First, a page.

Thursday, August 18, 2011

Gent, a quiet city but sassy too



Gent is a derivative of the word "confluence" and indicates the joining of two rivers(Scheldt and Lys). The name of the city is written as Ghent in English and Gand in French. Known for textile industry, Gent reminds a traveler of it's sibling Bruges. It is also marketed as an alternative for Bruges.

The city has a central square surrounded by St Bavo's Cathedral, Civic theater and a Belfry. By now, I'm used to city squares. All European cities have one. The Belfry served as a lookout for attackers in the past and the guards warned the city on the escape routes from the attackers.



There is also an academy of music near the central square and a traveler would hear the practice sessions by the students. But, it is vacation time now. So, the streets were quiet.

Vrijdagmakt or the Friday market is located in another square a few minutes away. The market is open only on Fridays keeping up with catholic customs. This square has an imposing statue of Jacob Van Artevelde with the fingers pointing to Britain. He was responsible for maintaining neutrality of Gent during 100 years war between the British and the French. The wool used by the local textile industries during those times were imported from Britain. So, it was important to keep cordial relations with Britain although the city was ruled by French.

In addition to the statue, the square also hosts the socialist house of the people known as Ons Huis, Bond Moyson. The Art Nouveau window and the horseshoe arch are prominent features of the building.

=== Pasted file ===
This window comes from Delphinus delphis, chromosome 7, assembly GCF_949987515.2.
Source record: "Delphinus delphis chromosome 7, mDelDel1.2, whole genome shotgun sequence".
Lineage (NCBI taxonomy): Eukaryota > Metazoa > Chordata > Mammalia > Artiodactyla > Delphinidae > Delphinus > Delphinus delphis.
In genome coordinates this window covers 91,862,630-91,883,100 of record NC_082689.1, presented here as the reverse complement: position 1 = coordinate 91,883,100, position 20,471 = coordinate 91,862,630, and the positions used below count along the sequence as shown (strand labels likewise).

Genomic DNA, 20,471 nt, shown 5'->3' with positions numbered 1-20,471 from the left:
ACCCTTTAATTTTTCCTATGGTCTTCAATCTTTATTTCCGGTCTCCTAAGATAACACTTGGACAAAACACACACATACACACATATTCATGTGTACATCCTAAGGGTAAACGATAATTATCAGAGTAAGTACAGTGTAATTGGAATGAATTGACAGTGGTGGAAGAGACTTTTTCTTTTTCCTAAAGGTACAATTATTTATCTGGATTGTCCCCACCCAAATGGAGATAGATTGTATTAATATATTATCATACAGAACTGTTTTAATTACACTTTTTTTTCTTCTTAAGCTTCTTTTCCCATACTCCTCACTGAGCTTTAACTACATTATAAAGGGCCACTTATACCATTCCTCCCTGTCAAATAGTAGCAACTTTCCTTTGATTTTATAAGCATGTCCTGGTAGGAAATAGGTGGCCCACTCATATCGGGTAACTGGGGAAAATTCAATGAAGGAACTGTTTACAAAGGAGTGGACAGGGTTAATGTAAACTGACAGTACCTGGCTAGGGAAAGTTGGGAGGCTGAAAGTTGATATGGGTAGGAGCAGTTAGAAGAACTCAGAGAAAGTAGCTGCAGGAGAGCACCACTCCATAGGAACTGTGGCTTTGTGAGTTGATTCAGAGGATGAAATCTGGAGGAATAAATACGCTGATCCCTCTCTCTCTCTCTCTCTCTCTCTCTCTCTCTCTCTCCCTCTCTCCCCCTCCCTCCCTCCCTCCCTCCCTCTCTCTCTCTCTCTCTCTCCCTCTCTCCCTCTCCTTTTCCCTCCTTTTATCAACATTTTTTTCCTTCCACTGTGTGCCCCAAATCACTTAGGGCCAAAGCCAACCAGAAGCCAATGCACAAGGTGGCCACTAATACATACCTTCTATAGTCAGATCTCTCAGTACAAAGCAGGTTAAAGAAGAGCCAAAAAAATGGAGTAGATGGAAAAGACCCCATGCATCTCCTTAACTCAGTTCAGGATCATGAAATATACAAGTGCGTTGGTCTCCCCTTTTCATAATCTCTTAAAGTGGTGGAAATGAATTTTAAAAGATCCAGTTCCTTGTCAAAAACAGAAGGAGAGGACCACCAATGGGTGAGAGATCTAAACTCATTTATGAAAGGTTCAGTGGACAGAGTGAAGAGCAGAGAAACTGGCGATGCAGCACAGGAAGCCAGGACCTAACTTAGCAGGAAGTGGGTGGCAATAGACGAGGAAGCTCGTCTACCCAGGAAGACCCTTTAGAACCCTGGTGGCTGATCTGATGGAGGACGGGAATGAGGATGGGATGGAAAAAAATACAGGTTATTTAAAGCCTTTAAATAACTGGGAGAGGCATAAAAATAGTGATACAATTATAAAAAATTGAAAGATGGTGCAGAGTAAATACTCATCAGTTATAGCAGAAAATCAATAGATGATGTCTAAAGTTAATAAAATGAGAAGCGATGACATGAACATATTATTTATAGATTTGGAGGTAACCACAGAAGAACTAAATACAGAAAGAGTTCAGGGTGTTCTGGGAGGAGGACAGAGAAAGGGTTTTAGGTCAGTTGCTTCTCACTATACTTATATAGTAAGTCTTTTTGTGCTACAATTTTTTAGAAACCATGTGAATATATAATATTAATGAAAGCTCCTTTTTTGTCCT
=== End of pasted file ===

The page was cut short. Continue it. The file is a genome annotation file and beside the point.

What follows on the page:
Once you cross this square, you hit the canal. There is the Castle of Counts along a road running parallel to the canal which serves as a museum now. Very close to this castle, there is a lantern connected to the hospital of Gent which lights up every time a child is born.



There is also the old fish market which is converted into a fine dining fish restaurant. The works are underway to convert this place into a multipurpose shopping mall.

This route also gives you a good sight of the only remaining wooden building of the city. The wood has withstood the sands of time with the care given by the owner and the city.

There are two prominent buildings on this road. One displays the six works of mercy and the other five senses. A little further down the road, another house displays crowned heads (kings).


Alongside the canal, an old institution for war widows and young children is converted museum for folklore now. During the day of my visit, there were people from various age groups exhibiting their knitting skills. This was an interesting sight.


Further along the canal, two streets were joined together by a bridge. From the bridge, the old guild houses along the canal with other buildings ending in a modern bridge with the backdrop of another church, Saint Michael’s church, provided a breathtaking view. This spot also is the most photographed place of the city.

The distant bridge is the vantage point to enjoy the skyline of Gent with a good view of three churches.

A short walk from there took me back to the starting point, the central square.

Tags: Travel,Gent,Bruges

7 comments:

  1. woooaaa.. beautiful city..!!
    I guess you travel a lot.. you are lucky dude :)

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  2. @Madhulika - Yes, it is a beautiful city. No, I don't get to travel as much as I want to. :)

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  3. Very nice account of the place. You took us along with you.

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  4. @Sujatha, @Radha - Thank you

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  5. Nice post. You seem to be having fun travelling around Europe.. want to do that some time.

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  6. @Anand - Thanks. Of late, I got a chance to visit some of the cities.

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